Understanding vCAC / vCO Workflows - Part 2

In Part 1, I explained the context around the need for provisioning machines within your infrastructure, to call an Asset Management System. This system is referred to as the SOAP Service or Web Service throughout the post.

To recap on Part 1, our Web Service requires the following inputs:

  1. HostName
  2. CPUs
  3. RAM
  4. Storage
  5. Department 

The next step, now that we've actually created the shell for our workflow, is to edit the Scriptable Task that already exists in the workflow and change it to meet our needs:

1-10.png

When editing the task, one case easily see how to obtain the Custom Properties we are looking for as well as the Hostname:


 Declare the variables we are going to use

Declare the variables we are going to use

In the next image below, note the Property "VirtualNebula.DepartmentName" in the script. This is the Department as required by the SOAP Service.

The user is prompted to enter this information when requesting a new machine.
I will cover this next.

 Iterate the properties of the VM, and look for the ones we are interested in

Iterate the properties of the VM, and look for the ones we are interested in

For the custom property "VirtualNebula.DepartmentName", I simply added a custom property to the relevant Blueprint, after creating the relevant entries in the Property Dictionary:

 Create a custom property on the Blueprint(s) (or use Build Profiles) associated with the integration required

Create a custom property on the Blueprint(s) (or use Build Profiles) associated with the integration required

 I simply created a DropDownList entry in the property dictionary for the associated custom property to make the display friendly and to limit input.

I simply created a DropDownList entry in the property dictionary for the associated custom property to make the display friendly and to limit input.

1-17.png

For the image above, this is what users would see when requesting a machine - they would need to select the relevant Department that their machines belong to - and this information would be passed on to the SOAP Service.

Back to the vCO Workflow, I managed to gather all the relevant information as depicted above in the Scriptable Task. My next step is to ensure that we translate this information to the SOAP Service.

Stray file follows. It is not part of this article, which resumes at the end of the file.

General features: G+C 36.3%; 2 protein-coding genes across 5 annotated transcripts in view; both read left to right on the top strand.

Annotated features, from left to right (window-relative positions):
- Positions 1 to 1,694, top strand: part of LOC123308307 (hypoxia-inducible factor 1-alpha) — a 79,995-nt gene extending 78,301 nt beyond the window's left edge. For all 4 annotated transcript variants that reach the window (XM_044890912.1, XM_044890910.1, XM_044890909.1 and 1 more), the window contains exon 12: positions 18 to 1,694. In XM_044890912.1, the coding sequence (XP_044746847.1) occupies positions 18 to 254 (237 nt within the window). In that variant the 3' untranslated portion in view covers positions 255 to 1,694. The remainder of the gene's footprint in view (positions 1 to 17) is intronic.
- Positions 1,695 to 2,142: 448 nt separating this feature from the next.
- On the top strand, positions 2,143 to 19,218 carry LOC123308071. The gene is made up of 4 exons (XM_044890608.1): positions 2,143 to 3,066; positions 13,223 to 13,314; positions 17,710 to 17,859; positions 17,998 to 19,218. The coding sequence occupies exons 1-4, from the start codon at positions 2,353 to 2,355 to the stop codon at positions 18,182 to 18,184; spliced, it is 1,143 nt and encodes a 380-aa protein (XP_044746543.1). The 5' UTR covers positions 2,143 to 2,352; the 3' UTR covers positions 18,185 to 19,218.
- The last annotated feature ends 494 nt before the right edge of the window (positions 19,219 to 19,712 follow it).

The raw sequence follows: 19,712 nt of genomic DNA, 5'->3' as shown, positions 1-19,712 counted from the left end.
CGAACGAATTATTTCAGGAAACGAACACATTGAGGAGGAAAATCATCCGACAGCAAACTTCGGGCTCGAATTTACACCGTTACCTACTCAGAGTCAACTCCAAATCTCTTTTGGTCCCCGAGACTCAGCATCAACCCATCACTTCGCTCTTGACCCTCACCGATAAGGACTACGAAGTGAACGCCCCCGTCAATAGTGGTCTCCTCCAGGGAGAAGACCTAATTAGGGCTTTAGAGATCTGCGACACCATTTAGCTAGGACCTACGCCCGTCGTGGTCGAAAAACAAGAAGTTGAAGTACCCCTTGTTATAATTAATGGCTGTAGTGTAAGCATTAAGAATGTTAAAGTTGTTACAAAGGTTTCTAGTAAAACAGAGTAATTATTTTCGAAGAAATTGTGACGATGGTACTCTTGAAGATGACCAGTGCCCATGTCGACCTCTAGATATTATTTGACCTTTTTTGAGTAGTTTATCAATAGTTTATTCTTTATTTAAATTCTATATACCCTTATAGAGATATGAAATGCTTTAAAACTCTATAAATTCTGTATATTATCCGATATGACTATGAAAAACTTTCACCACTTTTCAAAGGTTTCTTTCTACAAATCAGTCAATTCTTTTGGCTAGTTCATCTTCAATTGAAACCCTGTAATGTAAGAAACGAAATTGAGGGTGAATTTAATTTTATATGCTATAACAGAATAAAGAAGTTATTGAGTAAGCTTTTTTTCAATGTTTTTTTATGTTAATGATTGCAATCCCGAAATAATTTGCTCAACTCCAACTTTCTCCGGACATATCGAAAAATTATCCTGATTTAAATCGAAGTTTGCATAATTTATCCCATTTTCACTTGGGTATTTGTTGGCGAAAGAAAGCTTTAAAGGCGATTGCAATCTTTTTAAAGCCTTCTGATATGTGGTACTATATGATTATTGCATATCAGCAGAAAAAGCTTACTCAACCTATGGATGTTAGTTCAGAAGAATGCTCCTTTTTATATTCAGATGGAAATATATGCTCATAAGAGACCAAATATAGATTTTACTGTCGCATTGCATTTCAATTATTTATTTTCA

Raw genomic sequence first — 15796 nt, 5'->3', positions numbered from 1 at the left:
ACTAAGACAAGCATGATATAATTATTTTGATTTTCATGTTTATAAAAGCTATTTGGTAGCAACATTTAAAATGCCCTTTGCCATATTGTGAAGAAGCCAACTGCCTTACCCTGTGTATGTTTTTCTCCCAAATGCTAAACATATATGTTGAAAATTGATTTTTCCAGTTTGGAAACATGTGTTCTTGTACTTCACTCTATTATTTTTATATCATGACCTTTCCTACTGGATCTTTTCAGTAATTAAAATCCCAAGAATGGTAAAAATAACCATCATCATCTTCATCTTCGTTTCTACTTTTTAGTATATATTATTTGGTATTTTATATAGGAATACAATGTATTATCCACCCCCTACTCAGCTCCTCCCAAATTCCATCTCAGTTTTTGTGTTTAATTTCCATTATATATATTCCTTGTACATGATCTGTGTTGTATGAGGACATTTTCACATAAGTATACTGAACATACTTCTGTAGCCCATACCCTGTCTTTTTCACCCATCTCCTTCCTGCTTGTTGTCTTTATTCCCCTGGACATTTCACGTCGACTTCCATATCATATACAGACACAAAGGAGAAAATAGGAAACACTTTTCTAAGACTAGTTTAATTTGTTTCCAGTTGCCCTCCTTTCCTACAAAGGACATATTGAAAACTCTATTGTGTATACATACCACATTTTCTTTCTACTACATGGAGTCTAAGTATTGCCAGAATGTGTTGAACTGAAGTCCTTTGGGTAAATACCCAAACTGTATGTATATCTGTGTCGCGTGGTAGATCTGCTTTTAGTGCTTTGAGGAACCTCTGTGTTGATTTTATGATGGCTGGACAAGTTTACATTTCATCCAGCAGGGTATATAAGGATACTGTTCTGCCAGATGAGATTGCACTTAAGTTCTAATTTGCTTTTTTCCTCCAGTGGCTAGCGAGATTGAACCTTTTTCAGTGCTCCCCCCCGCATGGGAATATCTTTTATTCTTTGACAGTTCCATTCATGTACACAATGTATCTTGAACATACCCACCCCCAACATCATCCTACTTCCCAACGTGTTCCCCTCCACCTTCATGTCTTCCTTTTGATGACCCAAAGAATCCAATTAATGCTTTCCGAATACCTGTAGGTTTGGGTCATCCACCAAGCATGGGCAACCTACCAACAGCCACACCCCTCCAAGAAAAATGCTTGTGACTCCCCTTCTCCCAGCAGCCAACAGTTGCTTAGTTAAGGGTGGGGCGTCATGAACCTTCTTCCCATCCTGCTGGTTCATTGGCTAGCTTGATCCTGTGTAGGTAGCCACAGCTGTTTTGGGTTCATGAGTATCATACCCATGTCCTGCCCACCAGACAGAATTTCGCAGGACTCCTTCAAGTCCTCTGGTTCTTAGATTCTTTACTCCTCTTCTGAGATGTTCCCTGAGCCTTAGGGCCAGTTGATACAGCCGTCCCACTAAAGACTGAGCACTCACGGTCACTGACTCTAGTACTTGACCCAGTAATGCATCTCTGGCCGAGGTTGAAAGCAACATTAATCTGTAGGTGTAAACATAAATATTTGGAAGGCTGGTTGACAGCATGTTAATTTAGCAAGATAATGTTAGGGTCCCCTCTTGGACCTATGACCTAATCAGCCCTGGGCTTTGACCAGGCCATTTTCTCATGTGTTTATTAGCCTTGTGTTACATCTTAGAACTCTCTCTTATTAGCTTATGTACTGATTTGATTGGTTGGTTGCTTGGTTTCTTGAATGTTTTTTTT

I used a bunch of attributes and then added the "SOAP" Service to the Workflow:

1-18.png

I've not covered much more on the SOAP Service, since mine is really just a dummy call and doesn't do anything functional. I used an existing SOAP Service simply to show how it is done.

Moving on, we now need to associate our new Workflow with the relevant Blueprint and state:

We do this by running the "Assign a state change workflow to a blueprint and its virtual machines" workflow in vCO:

1-11a.png

In the next step, running the workflow, we select the "MachineProvisioned" state.
This means that our workflow will be called after the machine has been provisioned successfully, which is what we want:

1-12a.png

For the next step, select your relevant vCAC host (IaaS host) that you would have already configured if you read my previous post on Running vCO Workflows via vCAC. This is two articles prior to this article if you need reference.

1-12b.png

Next, select the relevant Blueprints that you want to associate with the SOAP Call.

1-13.png

In the next step, we select the Workflow we just created. This is where the binding all happens.

So, we have elected to call our "Create Asset on Provision".

1-14.png

In my next step, I requested a virtual machine using the Blueprint I selected above, as an end user.

I waited for the machine to commence provisioning and monitored the vCO UI for changes.

This is what I got once the machine was provisioned in my Logs, meaning the Workflow ran, got the relevant properties and would have progressed to calling the SOAP Service:

1-19.png

I trust this post helps you along your way to integrate vCAC with pretty much anything that has a SOAP / REST API using vCO.